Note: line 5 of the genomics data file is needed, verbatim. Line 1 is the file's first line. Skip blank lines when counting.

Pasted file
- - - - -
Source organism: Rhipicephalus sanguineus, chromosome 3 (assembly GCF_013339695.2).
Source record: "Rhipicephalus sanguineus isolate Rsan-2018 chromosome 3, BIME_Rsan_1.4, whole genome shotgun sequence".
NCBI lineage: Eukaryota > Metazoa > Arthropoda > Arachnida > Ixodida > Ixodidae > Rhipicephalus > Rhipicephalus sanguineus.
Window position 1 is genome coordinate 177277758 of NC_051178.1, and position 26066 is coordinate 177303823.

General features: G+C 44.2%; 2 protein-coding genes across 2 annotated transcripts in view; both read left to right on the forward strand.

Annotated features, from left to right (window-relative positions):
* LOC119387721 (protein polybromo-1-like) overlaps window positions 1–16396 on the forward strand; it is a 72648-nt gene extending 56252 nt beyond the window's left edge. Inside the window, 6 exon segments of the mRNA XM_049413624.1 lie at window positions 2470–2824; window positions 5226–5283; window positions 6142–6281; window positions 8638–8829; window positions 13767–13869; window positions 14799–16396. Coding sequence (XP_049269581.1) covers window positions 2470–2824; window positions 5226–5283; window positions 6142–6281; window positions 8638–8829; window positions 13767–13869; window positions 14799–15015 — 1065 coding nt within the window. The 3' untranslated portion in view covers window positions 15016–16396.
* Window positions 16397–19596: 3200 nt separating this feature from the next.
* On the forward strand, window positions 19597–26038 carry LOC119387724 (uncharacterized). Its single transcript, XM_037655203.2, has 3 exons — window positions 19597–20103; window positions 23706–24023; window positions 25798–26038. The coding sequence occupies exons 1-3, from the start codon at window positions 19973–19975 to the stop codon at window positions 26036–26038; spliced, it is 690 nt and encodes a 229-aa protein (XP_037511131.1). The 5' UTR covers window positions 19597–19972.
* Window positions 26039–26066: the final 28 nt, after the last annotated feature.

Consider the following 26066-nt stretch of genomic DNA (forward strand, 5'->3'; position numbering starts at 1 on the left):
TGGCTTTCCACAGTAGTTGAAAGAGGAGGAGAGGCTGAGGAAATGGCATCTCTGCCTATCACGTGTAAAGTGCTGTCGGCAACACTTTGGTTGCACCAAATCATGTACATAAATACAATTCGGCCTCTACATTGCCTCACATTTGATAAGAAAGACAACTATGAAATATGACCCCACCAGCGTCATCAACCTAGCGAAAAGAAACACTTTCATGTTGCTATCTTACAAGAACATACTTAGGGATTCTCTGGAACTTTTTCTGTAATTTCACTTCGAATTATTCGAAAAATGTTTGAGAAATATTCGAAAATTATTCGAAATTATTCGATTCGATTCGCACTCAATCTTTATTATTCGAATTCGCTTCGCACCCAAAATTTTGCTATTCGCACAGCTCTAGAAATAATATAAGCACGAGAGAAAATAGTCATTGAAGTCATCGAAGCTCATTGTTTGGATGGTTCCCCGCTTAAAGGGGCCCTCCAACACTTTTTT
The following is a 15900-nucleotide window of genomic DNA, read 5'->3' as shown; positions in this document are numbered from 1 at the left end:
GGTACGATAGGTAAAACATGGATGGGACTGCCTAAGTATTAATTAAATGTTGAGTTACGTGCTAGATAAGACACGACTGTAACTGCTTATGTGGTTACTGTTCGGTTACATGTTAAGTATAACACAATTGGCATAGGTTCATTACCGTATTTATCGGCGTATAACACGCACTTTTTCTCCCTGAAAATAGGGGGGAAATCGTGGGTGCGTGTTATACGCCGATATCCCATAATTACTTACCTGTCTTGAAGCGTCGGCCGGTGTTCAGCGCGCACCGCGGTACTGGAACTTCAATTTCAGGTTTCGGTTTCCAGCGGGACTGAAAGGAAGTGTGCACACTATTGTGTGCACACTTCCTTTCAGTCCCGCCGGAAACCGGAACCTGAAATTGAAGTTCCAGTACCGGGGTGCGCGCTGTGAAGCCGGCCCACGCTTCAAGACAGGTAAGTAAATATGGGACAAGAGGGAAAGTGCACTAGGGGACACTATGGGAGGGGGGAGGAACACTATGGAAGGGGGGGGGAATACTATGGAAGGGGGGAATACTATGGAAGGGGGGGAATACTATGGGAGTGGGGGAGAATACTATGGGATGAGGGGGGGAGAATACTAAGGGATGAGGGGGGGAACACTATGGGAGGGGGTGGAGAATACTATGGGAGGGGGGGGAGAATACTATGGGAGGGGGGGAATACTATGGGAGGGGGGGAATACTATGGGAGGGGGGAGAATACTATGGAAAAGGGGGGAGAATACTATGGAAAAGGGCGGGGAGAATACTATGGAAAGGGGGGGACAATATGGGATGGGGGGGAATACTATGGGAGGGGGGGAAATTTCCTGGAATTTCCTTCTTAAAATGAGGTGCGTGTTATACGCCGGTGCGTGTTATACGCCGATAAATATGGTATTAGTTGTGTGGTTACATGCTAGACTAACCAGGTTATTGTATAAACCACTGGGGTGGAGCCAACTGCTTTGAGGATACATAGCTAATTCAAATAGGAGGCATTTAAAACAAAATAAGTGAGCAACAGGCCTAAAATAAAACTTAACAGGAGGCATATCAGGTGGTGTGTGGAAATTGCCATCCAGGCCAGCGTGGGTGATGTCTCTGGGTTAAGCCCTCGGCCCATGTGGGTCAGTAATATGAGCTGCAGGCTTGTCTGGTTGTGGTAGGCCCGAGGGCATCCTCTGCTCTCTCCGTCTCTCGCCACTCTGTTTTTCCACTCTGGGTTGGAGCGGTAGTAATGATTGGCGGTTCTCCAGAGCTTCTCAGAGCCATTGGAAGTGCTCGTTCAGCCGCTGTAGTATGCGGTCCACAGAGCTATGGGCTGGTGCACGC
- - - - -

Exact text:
General features: G+C 44.2%; 2 protein-coding genes across 2 annotated transcripts in view; both read left to right on the forward strand.